Hillel Fradkin is a senior fellow of the Hudson Institute where he directs its Center on Islam, Democracy and the Future of the Muslim World. He is the founder of Current Trends in Islamist Ideology, the leading journal on contemporary Islamism (sometimes known as militant or radical Islam) which he co-edits with Husain Haqqani, Hassan Mnemneh and Eric Brown. He is also general editor of Hudson’s monograph series on contemporary Islam and Islamism as well as the center’s website – Fradkin writes on both classical and contemporary Islam as well as Middle Eastern politics, American foreign and security policy and international relations. In addition to work on Islamic history and thought he has also written on the history of the problematic relationship of religion and politics as well as the history of Jewish thought.

Fradkin received his degree in Islamic Studies from the University of Chicago in 1978 for work done under the direction of the late Pakistani theologian Fazlur Rahman and was also a student of Muhsin Mahdi of Harvard University. He received a B.A. in Government from Cornell University.

Economic Principles, Government Policy and the Market Crisis

There is much we can learn from economic principles for the challenges that our economy faces. In reacting to the dramatic challenges of our day and confronting unprecedented concerns, it is easy for policymakers not to internalize some of the crucial implications of economic principles for the new and challenging contexts that they confront. In particular, these concepts are relevant for understanding issues that have confronted us during the current crisis, such as deleveraging and changes in the availability of credit, changes in the provision of public goods, predictability and government policy, and the broad nature of information and capital injections, systemic risk and bank supervision.

Financial economics has much to contribute to current policy discussions and from a research perspective these debates suggest interesting issues for financial theory and financial economics more generally. The implications of such themes as (1) utility maximization and market clearing, (2) resource constraints, (3) the costliness of policy uncertainty and benefits to predictability and (4) the forward-looking nature of economic incentives are important for evaluating policy.

Spatt is currently the Pamela R. and Kenneth B. Dunn Professor of Finance and Director of the Center for Financial Markets in the Tepper School of Business at Carnegie Mellon University. He is the former Chief Economist and Director, Office of Economic Analysis, U.S. Securities and Exchange Commission (July 2004-July 2007). His teaching and research interests are: taxation and asset allocation with an emphasis on tax-deferred investing, estate planning and how taxation of capital gains and losses impacts investor realization behavior and asset pricing; economics of securities and financial market regulation; pricing and hedging of fixed income securities with an emphasis on mortgage contracting and valuation; equilibrium models of forward curves for commodities; market microstructure including the effect of information and strategic behavior on market processes, the interaction between the order flow and order book in security markets, and the effect of the pre-opening on pricing.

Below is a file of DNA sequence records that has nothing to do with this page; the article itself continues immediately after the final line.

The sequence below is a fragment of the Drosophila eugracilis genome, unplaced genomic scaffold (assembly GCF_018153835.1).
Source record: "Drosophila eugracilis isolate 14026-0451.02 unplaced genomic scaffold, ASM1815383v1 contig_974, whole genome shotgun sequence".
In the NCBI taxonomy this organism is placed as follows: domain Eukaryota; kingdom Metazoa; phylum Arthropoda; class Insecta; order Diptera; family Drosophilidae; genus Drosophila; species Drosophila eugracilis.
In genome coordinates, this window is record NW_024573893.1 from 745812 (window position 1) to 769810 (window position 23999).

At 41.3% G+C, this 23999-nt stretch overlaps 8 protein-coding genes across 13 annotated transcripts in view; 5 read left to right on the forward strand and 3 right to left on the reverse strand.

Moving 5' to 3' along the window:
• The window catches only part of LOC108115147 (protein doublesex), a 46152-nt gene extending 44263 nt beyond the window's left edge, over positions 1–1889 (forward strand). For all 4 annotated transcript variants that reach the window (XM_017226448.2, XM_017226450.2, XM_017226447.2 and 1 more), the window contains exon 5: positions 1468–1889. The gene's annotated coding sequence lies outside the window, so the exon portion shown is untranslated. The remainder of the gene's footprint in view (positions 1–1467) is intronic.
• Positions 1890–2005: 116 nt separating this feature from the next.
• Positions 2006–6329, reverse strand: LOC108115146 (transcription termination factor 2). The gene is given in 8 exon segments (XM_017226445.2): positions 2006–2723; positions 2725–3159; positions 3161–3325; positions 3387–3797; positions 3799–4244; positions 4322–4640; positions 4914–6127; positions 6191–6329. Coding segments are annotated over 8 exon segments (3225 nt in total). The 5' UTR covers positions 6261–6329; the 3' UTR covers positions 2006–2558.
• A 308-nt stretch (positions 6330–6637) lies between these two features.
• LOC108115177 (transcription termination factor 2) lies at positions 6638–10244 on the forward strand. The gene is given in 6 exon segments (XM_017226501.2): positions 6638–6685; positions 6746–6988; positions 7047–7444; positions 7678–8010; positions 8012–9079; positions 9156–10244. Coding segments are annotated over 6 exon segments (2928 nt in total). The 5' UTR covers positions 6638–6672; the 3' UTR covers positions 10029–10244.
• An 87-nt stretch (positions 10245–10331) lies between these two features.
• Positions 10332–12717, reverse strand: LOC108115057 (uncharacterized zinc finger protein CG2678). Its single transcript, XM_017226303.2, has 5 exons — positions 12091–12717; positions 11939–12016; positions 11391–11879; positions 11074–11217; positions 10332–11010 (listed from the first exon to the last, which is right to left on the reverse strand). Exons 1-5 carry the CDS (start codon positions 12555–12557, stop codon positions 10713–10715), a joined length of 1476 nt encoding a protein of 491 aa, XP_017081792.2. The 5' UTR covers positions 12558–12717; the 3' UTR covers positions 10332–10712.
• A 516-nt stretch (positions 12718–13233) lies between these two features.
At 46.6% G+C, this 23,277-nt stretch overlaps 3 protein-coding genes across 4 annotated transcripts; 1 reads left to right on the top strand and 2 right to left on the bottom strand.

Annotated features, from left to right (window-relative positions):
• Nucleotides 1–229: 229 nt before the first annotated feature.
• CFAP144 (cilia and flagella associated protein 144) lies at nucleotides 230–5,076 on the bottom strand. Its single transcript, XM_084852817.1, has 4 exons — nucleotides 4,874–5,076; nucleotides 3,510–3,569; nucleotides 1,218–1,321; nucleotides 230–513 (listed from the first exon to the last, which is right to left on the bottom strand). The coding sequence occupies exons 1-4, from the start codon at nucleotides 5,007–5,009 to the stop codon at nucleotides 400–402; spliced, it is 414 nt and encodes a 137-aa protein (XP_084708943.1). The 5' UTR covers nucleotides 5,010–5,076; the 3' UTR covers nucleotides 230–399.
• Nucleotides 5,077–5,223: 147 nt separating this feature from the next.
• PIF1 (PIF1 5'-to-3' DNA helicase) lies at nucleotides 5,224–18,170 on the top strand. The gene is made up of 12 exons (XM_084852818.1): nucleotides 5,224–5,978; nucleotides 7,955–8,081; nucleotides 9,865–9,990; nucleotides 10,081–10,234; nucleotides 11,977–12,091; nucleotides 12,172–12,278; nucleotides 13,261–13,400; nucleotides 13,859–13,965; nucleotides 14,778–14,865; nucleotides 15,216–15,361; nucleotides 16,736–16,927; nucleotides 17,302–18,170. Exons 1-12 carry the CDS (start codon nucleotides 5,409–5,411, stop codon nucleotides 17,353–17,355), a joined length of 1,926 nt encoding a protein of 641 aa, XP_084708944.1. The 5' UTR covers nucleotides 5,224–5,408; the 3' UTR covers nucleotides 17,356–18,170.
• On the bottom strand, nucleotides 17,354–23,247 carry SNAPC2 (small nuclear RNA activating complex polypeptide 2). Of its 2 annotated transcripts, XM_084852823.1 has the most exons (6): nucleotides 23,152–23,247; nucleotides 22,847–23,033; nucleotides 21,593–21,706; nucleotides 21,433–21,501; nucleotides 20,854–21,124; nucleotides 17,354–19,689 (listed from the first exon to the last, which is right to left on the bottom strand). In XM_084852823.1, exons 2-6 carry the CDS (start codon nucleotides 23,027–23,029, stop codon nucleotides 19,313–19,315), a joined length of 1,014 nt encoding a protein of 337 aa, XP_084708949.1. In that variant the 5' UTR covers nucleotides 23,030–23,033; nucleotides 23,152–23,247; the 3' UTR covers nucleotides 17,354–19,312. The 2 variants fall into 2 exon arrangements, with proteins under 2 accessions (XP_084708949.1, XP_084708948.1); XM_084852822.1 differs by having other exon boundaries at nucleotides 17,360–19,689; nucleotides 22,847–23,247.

CMC Forum Debate Night at the Ath: Should CMC Expand to 1400 Students?

CMC Forum Debate Night at the Ath: Should CMC's Alcohol Policy Change?

CMC Forum Debate Night at the Ath: Is CMC Male-dominated?

Still fired up from the first CMC Forum Debate Night at the Ath ("Is CMC a true liberal arts college?"), The CMC Forum is pleased to announce a second Debate Night. The premise is the same -- take campus issues and let passionate students duke it out. This time, however, we're excited to have more topics, more speakers, and a new format which should lead to more entertaining and interesting debate. And yes, the text messaging screen will make a return.

There will be three 20-minute debates, with each relying on two student debaters and one moderator from the faculty or administration. The student debaters will go head to head while moderators provide insight into the issue and give legitimacy to the discussion. It'll be serious but entertaining debate.

The first debate will cover the expansion of the College to 1400 students. With the addition of Claremont Hall and other building projects in the works, the Board of Trustees is moving ahead with its plans to make the student body bigger, part of a larger effort to raise the visibility of CMC within the national rankings. But is this the best choice for CMC? Will the fundamental nature of the college change with this population increase? What elements of CMC's character wil be lost? Or improved? What's the best way to proceed with the expansion?

The second debate will switch focus to current campus life: Should CMC change its alcohol policy? The role of alcohol in campus culture has been a long time issue for the college, since CMC remains a wet-campus. This policy, however, has come under fire in light of recent alcohol-related incidents, and the Dean of Students office has stated that "things have to change." Do they? If so, how?